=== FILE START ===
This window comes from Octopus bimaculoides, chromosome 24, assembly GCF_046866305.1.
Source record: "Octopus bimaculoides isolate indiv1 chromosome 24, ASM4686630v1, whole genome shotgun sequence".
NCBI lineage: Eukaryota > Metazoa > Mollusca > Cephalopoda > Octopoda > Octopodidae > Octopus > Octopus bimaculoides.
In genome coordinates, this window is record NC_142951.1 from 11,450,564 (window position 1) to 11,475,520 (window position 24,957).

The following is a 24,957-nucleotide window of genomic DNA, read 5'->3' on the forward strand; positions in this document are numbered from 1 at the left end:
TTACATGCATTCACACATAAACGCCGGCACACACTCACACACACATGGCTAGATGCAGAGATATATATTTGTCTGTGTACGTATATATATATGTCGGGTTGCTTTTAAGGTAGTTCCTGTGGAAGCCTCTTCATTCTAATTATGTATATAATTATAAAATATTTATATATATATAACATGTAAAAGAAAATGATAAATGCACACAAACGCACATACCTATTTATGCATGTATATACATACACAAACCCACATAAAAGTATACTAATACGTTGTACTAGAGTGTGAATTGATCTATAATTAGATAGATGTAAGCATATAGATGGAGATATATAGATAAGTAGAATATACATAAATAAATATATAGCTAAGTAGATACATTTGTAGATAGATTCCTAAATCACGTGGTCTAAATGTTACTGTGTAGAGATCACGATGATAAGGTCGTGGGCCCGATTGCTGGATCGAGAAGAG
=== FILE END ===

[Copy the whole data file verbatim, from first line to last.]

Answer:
This window comes from Octopus bimaculoides, chromosome 24, assembly GCF_046866305.1.
Source record: "Octopus bimaculoides isolate indiv1 chromosome 24, ASM4686630v1, whole genome shotgun sequence".
NCBI lineage: Eukaryota > Metazoa > Mollusca > Cephalopoda > Octopoda > Octopodidae > Octopus > Octopus bimaculoides.
In genome coordinates, this window is record NC_142951.1 from 11,450,564 (window position 1) to 11,475,520 (window position 24,957).

The following is a 24,957-nucleotide window of genomic DNA, read 5'->3' on the forward strand; positions in this document are numbered from 1 at the left end:
TTACATGCATTCACACATAAACGCCGGCACACACTCACACACACATGGCTAGATGCAGAGATATATATTTGTCTGTGTACGTATATATATATGTCGGGTTGCTTTTAAGGTAGTTCCTGTGGAAGCCTCTTCATTCTAATTATGTATATAATTATAAAATATTTATATATATATAACATGTAAAAGAAAATGATAAATGCACACAAACGCACATACCTATTTATGCATGTATATACATACACAAACCCACATAAAAGTATACTAATACGTTGTACTAGAGTGTGAATTGATCTATAATTAGATAGATGTAAGCATATAGATGGAGATATATAGATAAGTAGAATATACATAAATAAATATATAGCTAAGTAGATACATTTGTAGATAGATTCCTAAATCACGTGGTCTAAATGTTACTGTGTAGAGATCACGATGATAAGGTCGTGGGCCCGATTGCTGGATCGAGAAGAG